More progress needed on access to safe abortions: new report

Every year 22 million women experience the trauma of an unsafe abortion: 47,000 die as a result. For five million more the outcome is a disability. An overwhelming 98 per cent of all unsafe abortions occur in developing countries (WHO statistics). These deaths are entirely preventable. Where abortion is restricted by law, it tends to be unsafe for women. Where abortion is supported on broad legal grounds, it is generally safe. Yet broad legal grounds for abortion are the legislative exception across the world. This means women who make the agonising decision to undergo an abortion often experience severe rights violations.

To promote the lifting of restrictive legislation, September 28 is the Global Day of Action for Safe and Legal Abortion. This year, to mark the day, the International Campaign for Women’s Right to Safe Abortion has launched a report detailing how criminalising abortion leads to gross human rights violations. ‘Abortion in the criminal law’ is a preliminary report, summarising the available research on the role justice and prison systems, health professionals and governments play in enforcing criminal law on abortion, and the impacts this has on women. The report illustrates how women have experienced ”degrading and humiliating treatment” and multiple civil, political and legal rights violations, simply because they have needed to seek an abortion. Many abortion providers have risked “their professional careers and the lives to help women”, while others have reported women to the justice system.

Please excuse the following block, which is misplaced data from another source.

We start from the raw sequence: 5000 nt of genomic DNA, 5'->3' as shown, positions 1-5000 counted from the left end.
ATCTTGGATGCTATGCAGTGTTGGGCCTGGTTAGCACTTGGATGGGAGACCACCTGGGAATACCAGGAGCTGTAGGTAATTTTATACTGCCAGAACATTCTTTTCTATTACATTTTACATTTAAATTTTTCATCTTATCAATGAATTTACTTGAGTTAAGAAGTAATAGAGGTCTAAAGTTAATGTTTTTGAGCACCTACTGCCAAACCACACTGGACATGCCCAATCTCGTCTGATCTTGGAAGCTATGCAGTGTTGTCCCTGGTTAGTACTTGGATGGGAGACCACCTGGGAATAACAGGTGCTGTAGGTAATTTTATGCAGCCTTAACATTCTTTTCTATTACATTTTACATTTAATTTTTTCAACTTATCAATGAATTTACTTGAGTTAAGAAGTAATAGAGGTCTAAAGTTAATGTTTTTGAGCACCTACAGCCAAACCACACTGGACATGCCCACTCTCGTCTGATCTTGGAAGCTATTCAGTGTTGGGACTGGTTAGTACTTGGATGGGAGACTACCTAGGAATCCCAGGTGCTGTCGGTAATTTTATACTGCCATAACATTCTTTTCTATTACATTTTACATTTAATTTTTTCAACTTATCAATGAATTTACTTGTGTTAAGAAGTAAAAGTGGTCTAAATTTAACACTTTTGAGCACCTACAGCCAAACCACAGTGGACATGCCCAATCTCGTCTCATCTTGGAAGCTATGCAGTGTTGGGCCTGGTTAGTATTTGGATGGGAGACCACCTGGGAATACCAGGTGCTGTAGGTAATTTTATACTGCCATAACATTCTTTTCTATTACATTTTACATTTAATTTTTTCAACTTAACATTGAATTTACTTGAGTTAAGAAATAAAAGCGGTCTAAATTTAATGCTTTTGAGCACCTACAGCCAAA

Here in the Pacific, there is little research available regarding the impact of generally highly restrictive laws. In discussions with health professionals, there is little doubt abortion is occurring. Yet more detail is absent, although we know abortion providers have been imprisoned. While all of the report’s recommendations are relevant to the Pacific, such as decriminalizing abortion and ensuring access to safe abortion, perhaps the best place to start is with the first – more research into the impacts of restrictive legislation.

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Jo Spratt

Dr Joanna Spratt is a Visiting Fellow at the Development Policy Centre, and a Registered Nurse. She is currently Oxfam New Zealand’s Advocacy and Campaigns Director.

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